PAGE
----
What is science fiction? Debates for decades have tried to define what science fiction is, exactly, often trying to exclude some piece of the genre and emphasize others. Such debates are likely irresolvable. In the words of Justice Potter, you "know it when [you] see it". There is a lot of science fiction published every year, and much of it varies, from the fantastical to dystopic to transcendent visions of humanity and its various possible futures. We are willing to have a broad definition of what science fiction is-- but our main concern is trying to find fiction that makes us rethink policy debates.
We should also caveat an oft-repeated concern: some avoid science fiction because they don’t think it is “good literature”. We, in part, agree: there is a lot of bad science fiction published every year. But, as the editor Theodore Sturgeon once said, “90% of everything is crap.” Given that most published literature is bad, it’s obvious that most science fiction is likely not to be good as well. We believe that there is a spectrum of quality for stories, but that there can sometimes still be awkwardly written tales that can make us think differently about real world problems.
Science fiction stories can be divided into four different categories. As described by the Hugo awards definitions:
- Novel: story of forty thousand (40,000) words or more.
- Novella: story of between seventeen thousand five hundred (17,500) and forty thousand (40,000) words.
- Novelette: story of between seven thousand five hundred (7,500) and seventeen thousand five hundred (17,500) words.
- Short Story: less than seven thousand five hundred (7,500) words.
Here at SciFi Policy, we have a special focus on short stories through novellas. Numerous references already exist for assessing what books are available in science fiction every year -- check out major websites like io9, tor.com and SFRevu.com. If there is an important policy message in a book, it will become part of the discussion. There are, however, very few resources for identifying short stories in science fiction. Moreover, if you’re looking for something that a congressional staffer or federal decision maker can read, the story often needs to be short. Shorter stories are worth focusing on because they have a better chance to go viral, whether among policy-makers or the public.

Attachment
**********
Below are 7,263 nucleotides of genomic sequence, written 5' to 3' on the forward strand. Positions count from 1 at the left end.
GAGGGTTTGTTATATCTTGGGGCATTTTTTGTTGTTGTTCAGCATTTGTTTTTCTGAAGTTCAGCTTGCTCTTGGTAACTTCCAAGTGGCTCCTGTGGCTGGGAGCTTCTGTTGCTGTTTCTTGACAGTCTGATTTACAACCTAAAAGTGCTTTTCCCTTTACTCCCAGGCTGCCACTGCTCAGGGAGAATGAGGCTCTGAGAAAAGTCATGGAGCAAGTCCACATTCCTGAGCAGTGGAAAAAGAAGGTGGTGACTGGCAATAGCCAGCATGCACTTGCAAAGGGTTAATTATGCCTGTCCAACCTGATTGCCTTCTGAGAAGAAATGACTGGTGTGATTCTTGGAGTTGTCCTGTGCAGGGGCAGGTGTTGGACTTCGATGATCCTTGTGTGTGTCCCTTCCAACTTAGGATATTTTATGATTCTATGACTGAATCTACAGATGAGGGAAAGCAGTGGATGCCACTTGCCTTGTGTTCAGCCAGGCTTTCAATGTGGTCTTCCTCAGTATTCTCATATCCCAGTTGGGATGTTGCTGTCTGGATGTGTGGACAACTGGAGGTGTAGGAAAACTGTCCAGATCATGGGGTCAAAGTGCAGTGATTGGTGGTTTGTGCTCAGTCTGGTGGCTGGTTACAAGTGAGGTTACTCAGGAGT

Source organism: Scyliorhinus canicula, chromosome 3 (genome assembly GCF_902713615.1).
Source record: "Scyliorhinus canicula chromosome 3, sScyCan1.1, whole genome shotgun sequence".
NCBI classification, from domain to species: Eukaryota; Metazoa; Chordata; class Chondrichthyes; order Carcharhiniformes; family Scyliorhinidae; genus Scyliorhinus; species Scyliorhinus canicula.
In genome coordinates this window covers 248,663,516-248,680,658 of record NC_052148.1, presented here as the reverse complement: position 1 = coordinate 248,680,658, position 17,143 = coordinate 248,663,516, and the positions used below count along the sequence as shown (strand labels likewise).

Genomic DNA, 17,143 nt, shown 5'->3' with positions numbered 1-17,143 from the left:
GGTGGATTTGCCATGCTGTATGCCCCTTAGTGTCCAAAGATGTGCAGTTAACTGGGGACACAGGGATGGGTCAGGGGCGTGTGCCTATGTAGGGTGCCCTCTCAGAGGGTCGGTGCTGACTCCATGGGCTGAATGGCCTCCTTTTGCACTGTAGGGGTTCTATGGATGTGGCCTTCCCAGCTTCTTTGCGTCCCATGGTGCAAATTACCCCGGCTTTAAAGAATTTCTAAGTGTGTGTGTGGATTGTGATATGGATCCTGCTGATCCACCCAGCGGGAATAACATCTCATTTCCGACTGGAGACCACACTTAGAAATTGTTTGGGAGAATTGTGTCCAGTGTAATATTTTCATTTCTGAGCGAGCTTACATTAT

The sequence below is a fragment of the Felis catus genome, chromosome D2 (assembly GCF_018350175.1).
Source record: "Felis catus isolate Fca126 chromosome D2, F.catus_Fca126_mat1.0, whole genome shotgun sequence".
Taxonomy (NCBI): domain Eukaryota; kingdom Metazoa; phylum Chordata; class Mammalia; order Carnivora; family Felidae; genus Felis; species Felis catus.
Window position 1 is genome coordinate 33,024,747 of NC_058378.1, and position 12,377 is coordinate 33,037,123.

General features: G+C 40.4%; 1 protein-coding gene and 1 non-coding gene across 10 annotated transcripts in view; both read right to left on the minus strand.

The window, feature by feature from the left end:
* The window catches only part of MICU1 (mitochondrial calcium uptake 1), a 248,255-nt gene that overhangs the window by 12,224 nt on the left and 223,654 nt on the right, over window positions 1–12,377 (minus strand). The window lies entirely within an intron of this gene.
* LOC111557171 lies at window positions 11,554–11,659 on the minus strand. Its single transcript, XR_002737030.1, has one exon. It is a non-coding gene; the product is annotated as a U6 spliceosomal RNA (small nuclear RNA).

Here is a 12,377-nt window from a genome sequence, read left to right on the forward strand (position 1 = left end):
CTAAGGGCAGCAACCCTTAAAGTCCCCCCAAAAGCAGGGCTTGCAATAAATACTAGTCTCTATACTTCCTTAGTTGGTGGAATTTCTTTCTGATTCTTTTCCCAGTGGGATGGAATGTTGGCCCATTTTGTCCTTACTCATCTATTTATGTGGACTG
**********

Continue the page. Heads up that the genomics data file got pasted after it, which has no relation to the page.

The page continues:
Here is a partial list of the magazines that publish short fiction (novella through short stories). Some of them are paper or kindle subscription only, but increasingly more and more magazines are putting stories online.
- Analog Science Fiction and Fact - Known for publishing more ‘hard science,’ with stories more focused on specific technological advances
- Asimov’s Astounding Science Fiction
- Fantasy and Science Fiction
- Tor.com - This one has a lot of blog posts but also publishes original stories. They also have monthly summaries of new books that come out.
- Nature Futures - Published by the journal Nature
- Issues in Science and Technology - A publication of the National Academy of Sciences, which has committed to publishing 1 SciFi story per quarter.
RECURRING SCIENCE FICTION ANTHOLOGIES THAT ARE KNOWN FOR ADDRESSING POLICY ISSUES:
- MIT’s Twelve Tomorrows
- Hieroglyph: Stories and Visions for a Better Future - Led by Arizona State University’s Center for Science and the Imagination.
- Jonathan Strahan's Engineering Infinity series
Finally, Sam Tomaino’s brief summaries over at SFRevu.com are an invaluable resource in sifting through the substantional amount of material published each month.
Across all of these magazines and anthologies, there are several dozen short fiction pieces published every month. One of the best resources for discovering what new science fiction short stories are coming out is SFRevu.com’s prolific Sam Tomaino. His column (Note that the link will direct you to July, 2015; just skim through to find the month and year you’d like) provides several-sentence summaries of all SciFi short fiction published each month. Given that there are too many short stories published in a month for any mortal human to read them all, we sometimes skim through Tomaino’s SFRevu blurbs to decide which stories are worth reading That helps us triage 80% of the SciFi that's out there, searching for stories that seem to be relevant to a contemporary policy debate.
However, given all of this: it’s still hard to find science fiction stories that can help us think through policy issues. Likely more such fiction needs to be written -- but there are still gems that are published every year.
As time permits, our blog will attempt to curate and write about new science fiction stories that may help us think through issues in a different way. Your thoughts and suggestions on candidate stories or resources for finding policy relevant scifi are welcome: shoot them over to email@example.com, or tweet them at us @scifipolicy.